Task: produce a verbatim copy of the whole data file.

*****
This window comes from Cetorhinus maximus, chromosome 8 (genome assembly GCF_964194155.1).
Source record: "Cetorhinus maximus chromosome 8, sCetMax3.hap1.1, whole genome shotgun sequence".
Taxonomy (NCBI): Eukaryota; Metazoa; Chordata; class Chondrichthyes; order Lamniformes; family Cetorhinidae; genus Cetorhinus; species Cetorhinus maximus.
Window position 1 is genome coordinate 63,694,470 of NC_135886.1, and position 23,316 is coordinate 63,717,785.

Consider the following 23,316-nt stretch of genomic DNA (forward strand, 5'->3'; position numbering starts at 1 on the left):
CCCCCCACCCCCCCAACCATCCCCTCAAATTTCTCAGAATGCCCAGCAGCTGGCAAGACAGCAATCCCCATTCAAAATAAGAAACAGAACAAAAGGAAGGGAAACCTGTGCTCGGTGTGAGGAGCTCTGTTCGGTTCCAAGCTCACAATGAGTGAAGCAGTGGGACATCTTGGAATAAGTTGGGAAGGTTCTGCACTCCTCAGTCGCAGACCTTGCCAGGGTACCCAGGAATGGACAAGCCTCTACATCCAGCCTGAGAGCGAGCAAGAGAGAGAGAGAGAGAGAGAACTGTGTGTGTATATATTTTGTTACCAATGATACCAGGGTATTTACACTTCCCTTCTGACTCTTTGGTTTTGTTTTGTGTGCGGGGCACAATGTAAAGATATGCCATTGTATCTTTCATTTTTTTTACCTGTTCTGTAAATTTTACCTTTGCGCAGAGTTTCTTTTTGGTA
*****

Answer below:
This window comes from Cetorhinus maximus, chromosome 8 (genome assembly GCF_964194155.1).
Source record: "Cetorhinus maximus chromosome 8, sCetMax3.hap1.1, whole genome shotgun sequence".
Taxonomy (NCBI): Eukaryota; Metazoa; Chordata; class Chondrichthyes; order Lamniformes; family Cetorhinidae; genus Cetorhinus; species Cetorhinus maximus.
Window position 1 is genome coordinate 63,694,470 of NC_135886.1, and position 23,316 is coordinate 63,717,785.

Consider the following 23,316-nt stretch of genomic DNA (forward strand, 5'->3'; position numbering starts at 1 on the left):
CCCCCCACCCCCCCAACCATCCCCTCAAATTTCTCAGAATGCCCAGCAGCTGGCAAGACAGCAATCCCCATTCAAAATAAGAAACAGAACAAAAGGAAGGGAAACCTGTGCTCGGTGTGAGGAGCTCTGTTCGGTTCCAAGCTCACAATGAGTGAAGCAGTGGGACATCTTGGAATAAGTTGGGAAGGTTCTGCACTCCTCAGTCGCAGACCTTGCCAGGGTACCCAGGAATGGACAAGCCTCTACATCCAGCCTGAGAGCGAGCAAGAGAGAGAGAGAGAGAGAGAACTGTGTGTGTATATATTTTGTTACCAATGATACCAGGGTATTTACACTTCCCTTCTGACTCTTTGGTTTTGTTTTGTGTGCGGGGCACAATGTAAAGATATGCCATTGTATCTTTCATTTTTTTTACCTGTTCTGTAAATTTTACCTTTGCGCAGAGTTTCTTTTTGGTA